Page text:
Our research interests include the neurobiology of learning and emotional memory and the mechanisms and roles of neuromodulation in large neural networks. We use a multi-disciplinary approach that includes in vitro, in vivo and computational techniques.
The primary focus of our research is to understand how large populations of neurons store and communicate information across brain regions. Large scale recording techniques (such as fMRI and high-density single units) have significantly increased our understanding of the normal and abnormal brain. It is now clear that neural processing relies on the dynamic exchange of information between large groups of neurons. How is this communication achieved reliably? How are multiple streams of information simultaneously processed without interfering with each other? How does learning 'optimize' large scale computations? Current research foci include complex spatial navigation in the hippocampal system.
The secondary focus is to understand how neural computations can be dynamically re-configured to reflect the constraints dictated by changes in behavioral, emotional and cognitive contexts. These contexts are almost always associated with the release of neuromodulators such as dopamine (e.g. reinforcement learning), acetylcholine (e.g. sleep and memory) or serotonin (e.g. motivation and emotion). How do these substances change the flow of information and regulate learning and memory in specific brain areas? Because many diseases such as schizophrenia, drug addiction and posttraumatic stress disorder (PTSD) clearly depend on these neuromodulatory systems, we beleive that understanding the mechanisms of neuromodulation is crucial to elucidating the neural bases of normal and defficient cognitive and emotional processing. Current research foci include memory consolidation during sleep, PTSD and empathy.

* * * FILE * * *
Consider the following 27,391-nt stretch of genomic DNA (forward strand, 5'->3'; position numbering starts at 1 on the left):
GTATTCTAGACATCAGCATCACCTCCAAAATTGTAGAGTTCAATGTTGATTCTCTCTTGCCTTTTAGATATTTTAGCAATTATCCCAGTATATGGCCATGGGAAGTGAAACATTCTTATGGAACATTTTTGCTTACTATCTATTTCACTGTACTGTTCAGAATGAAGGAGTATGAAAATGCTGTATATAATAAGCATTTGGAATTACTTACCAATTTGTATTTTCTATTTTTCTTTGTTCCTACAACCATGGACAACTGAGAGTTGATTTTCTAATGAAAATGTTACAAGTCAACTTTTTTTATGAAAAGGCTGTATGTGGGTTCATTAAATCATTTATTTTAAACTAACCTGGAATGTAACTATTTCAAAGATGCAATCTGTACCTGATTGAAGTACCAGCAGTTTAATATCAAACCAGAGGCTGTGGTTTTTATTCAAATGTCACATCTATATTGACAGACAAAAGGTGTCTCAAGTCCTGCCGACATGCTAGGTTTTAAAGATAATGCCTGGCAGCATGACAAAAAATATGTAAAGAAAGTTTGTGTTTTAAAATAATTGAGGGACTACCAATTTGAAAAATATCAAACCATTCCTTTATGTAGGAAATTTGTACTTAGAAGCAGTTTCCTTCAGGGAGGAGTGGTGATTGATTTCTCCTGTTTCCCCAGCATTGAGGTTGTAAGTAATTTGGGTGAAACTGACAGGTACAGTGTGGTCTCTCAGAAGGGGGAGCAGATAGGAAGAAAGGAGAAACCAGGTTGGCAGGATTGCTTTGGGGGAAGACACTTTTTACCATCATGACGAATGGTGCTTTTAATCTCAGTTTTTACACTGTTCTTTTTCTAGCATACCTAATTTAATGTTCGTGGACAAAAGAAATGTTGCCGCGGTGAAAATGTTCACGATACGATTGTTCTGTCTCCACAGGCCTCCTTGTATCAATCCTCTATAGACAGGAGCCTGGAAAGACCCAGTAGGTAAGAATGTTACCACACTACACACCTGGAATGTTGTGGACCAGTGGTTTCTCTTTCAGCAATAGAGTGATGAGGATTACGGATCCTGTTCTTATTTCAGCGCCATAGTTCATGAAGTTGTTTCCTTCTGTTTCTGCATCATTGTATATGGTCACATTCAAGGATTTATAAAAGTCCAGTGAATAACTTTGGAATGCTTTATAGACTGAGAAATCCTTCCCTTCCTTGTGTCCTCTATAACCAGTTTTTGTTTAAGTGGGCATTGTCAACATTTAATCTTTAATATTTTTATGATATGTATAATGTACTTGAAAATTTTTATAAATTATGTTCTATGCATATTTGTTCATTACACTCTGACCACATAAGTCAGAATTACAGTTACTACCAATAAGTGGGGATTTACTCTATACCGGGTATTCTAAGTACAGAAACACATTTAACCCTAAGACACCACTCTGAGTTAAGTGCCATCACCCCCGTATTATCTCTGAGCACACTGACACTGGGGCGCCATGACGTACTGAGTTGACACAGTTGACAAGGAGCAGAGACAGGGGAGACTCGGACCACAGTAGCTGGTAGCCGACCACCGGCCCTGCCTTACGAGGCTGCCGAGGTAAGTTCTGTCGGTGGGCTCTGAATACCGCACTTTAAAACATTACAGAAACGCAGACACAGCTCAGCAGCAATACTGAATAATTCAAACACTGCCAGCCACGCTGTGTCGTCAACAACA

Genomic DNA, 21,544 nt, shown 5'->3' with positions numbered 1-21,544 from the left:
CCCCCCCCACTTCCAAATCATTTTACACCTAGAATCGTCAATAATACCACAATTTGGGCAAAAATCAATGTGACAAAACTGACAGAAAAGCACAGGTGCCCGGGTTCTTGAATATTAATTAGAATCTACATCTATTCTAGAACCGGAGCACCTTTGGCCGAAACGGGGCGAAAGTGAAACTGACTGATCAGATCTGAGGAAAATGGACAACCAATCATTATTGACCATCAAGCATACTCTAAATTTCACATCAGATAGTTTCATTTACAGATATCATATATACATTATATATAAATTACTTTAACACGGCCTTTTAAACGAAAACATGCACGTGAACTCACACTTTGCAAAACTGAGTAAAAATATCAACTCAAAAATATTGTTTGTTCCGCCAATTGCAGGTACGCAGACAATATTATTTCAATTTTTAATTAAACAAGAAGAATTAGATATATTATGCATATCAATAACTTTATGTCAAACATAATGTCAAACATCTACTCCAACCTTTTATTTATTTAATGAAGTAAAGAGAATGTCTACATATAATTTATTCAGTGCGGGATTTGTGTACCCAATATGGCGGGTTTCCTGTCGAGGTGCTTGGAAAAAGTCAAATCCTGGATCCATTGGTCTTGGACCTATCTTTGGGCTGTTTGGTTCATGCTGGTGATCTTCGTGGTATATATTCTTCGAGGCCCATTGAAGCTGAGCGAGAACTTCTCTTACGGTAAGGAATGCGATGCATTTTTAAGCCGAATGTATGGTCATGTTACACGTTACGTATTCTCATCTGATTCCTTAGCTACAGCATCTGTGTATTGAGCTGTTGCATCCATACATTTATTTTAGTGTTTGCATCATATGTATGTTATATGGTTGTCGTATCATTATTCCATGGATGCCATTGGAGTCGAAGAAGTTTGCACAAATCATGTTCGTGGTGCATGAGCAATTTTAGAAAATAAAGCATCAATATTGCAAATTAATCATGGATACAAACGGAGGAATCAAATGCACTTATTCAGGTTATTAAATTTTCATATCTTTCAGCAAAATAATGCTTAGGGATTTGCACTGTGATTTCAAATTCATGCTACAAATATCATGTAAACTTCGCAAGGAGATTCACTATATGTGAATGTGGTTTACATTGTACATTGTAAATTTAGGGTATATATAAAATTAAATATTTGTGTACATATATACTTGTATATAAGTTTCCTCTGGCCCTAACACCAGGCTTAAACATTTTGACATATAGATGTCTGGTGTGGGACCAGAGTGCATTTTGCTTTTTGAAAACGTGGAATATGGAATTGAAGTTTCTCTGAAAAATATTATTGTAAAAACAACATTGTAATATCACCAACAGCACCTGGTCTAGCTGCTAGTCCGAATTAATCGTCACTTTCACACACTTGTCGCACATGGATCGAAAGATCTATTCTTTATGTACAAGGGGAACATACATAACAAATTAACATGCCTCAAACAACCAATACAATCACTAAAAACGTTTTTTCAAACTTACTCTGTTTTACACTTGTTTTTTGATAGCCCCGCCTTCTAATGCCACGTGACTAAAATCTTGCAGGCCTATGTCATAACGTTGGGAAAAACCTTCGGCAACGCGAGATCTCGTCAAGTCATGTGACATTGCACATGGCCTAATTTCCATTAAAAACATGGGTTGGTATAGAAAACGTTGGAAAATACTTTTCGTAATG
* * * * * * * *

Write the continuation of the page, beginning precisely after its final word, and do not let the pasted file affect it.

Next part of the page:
The experimental aspects of this research are conducted using a combination of in vitro and in vivo techniques in the rat. We use state of the art neurophysiology techniques that include two-way real-time brain-machine interfaces and "hyperdrives" allowing for the simultaneous recordings from over 50 neurons in the behaving animal. We also recently started using optogenetic tools to manipulate neural activity in vivo using light, and the use of a small robot that interacts with the rats!
The theoretical aspects of our work involves the use of computational modeling techniques to simulate the activity of single cells and networks of interconnected cells. These computer simulations reproduce and explain experimental data, and generate predictions that can in turn be tested experimentally.